Buffalo Bills v Miami Dolphins
MIAMI GARDENS, FL – NOVEMBER 13: Quarterback Ryan Tannehill #17 of the Miami Dolphins scrambles for yardage as he is pursued by defensive tackle Kyle Williams #95 of the Buffalo Bills in the second quarter in a game at Sun Life Stadium on November 13, 2014 in Miami Gardens, Florida. (Photo by Marc Serota/Getty Images)

During 2015, Tannehill averaged about 2.57 seconds in time to throw, ranked 30th overall and his time to sack number was 2.48 seconds, ranked 31st overall. Not only does he not have time to get his throws off, he barely has time to take the snap and look around. Russell Wilson’s time to sack average on the other hand is 4.05. Many would argue that Wilson works hard for that time to throw, whereas Tannehill is a sitting duck in the pocket. Fair assessment, until you start looking at the more successful pocket passers in the NFL. Alex Smith has a 4.03 second average to sack, Joe Flacco a 3.68 second average, and Ryan Fitzpatrick a 3.61 second average. One second in the NFL is the difference between the good and great quarterbacks, and the below average ones. Bottom line here: Ryan Tannehill has not brought the Miami Dolphins the prominence we expected him to bring when he was drafted. Has it been his fault? Evidence concludes: absolutely not.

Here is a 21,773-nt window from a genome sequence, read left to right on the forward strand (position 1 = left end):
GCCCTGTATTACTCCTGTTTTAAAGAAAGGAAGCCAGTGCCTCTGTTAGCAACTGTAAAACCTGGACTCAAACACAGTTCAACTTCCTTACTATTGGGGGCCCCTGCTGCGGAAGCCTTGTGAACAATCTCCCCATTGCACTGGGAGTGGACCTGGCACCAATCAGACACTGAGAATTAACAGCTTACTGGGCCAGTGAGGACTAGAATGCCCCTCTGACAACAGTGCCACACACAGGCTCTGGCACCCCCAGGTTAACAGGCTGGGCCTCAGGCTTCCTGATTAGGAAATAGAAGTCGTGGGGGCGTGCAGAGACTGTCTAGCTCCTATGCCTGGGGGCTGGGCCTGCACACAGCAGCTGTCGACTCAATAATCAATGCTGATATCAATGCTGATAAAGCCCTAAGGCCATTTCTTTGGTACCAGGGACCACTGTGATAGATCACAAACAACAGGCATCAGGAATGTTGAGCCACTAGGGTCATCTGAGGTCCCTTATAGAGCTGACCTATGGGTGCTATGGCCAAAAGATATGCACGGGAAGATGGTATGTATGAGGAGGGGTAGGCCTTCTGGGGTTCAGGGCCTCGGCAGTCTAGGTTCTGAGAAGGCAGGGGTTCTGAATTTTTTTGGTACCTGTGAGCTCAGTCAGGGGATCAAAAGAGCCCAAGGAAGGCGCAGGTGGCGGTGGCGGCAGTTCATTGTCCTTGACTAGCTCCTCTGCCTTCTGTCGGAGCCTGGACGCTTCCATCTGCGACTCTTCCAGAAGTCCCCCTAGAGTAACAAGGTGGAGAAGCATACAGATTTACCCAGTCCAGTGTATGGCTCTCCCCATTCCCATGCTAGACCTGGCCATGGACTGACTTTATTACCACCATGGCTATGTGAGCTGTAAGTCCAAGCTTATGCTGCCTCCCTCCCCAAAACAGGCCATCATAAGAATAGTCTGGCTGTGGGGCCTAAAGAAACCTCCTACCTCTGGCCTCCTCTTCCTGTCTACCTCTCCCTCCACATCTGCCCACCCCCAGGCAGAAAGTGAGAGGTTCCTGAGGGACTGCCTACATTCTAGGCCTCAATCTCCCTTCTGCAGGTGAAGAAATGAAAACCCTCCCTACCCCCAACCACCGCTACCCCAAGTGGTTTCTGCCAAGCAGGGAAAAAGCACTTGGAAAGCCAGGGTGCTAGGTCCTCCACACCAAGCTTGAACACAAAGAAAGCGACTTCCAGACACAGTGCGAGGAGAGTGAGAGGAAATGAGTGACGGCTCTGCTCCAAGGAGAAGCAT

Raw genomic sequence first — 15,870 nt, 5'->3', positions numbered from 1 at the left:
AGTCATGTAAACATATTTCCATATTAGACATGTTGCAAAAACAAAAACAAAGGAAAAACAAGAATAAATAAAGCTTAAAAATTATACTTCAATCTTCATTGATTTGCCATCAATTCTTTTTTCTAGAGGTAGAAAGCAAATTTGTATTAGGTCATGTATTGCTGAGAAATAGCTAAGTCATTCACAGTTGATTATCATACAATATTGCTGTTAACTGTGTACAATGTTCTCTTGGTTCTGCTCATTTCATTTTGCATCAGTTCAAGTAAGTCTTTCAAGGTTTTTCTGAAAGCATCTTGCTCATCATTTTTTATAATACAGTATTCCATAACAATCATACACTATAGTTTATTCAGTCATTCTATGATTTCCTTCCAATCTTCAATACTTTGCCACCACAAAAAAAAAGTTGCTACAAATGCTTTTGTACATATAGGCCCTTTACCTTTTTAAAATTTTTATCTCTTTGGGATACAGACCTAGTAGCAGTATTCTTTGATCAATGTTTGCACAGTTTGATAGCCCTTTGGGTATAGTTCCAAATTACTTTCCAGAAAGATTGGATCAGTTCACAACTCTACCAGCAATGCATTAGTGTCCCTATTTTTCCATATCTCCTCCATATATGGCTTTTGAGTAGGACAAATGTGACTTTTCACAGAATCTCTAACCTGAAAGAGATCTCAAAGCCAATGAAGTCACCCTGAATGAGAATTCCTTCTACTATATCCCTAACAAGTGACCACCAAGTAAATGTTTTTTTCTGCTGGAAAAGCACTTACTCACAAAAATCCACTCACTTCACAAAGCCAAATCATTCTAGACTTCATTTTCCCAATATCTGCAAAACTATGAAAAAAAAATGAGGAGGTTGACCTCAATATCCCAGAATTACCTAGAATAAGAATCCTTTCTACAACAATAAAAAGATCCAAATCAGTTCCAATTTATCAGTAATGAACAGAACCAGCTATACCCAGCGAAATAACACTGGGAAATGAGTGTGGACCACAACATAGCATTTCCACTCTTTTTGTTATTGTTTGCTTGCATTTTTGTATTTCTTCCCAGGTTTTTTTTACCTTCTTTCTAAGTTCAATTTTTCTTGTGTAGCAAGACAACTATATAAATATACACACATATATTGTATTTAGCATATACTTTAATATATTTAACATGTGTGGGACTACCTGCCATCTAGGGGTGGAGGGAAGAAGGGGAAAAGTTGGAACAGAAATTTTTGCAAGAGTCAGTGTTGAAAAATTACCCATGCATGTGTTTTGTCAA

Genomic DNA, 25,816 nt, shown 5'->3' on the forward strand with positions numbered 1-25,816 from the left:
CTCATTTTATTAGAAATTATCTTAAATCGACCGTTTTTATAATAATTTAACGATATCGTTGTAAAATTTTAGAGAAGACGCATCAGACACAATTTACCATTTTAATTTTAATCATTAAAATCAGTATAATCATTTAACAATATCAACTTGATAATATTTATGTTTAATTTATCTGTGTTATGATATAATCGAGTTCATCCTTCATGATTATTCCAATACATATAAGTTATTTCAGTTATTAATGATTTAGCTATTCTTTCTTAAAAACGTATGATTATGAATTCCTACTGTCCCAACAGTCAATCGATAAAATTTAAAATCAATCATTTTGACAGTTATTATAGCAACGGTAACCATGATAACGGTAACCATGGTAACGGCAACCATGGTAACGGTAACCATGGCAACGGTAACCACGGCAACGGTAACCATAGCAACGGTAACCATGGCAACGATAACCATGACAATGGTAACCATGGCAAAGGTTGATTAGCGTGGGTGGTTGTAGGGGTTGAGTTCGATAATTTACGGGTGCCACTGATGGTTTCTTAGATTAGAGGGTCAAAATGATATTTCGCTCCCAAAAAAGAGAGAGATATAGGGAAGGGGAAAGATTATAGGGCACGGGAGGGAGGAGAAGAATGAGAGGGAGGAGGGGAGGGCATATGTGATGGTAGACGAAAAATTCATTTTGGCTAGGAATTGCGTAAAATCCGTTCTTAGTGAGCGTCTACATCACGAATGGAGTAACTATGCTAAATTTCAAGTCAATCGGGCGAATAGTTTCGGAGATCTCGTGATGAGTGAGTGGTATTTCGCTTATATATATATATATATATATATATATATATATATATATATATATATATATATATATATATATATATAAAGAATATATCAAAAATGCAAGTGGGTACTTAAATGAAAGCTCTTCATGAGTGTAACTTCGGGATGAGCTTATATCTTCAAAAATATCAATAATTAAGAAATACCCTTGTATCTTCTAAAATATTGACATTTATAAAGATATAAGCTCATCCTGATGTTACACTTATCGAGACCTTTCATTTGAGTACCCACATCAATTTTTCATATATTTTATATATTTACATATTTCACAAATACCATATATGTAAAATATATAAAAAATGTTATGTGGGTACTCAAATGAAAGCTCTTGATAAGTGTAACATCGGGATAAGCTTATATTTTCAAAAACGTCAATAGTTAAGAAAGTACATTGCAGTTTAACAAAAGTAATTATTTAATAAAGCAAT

Looking forward, Miami and Ryan Tannehill have a lot of work to do. So far, Tannehill has put up good numbers, but until the numbers in the win column improve he will never be considered great or hardly even good. The main thing is that in order for Ryan Tannehill to improve, the team around him must improve. Even Peyton Manning and Tom Brady need a great defense, offensive line and great coaches in order to produce hall of fame careers and Super Bowl championships. Tannehill deserves the same resources before he is judged four years into a rather turbulent career.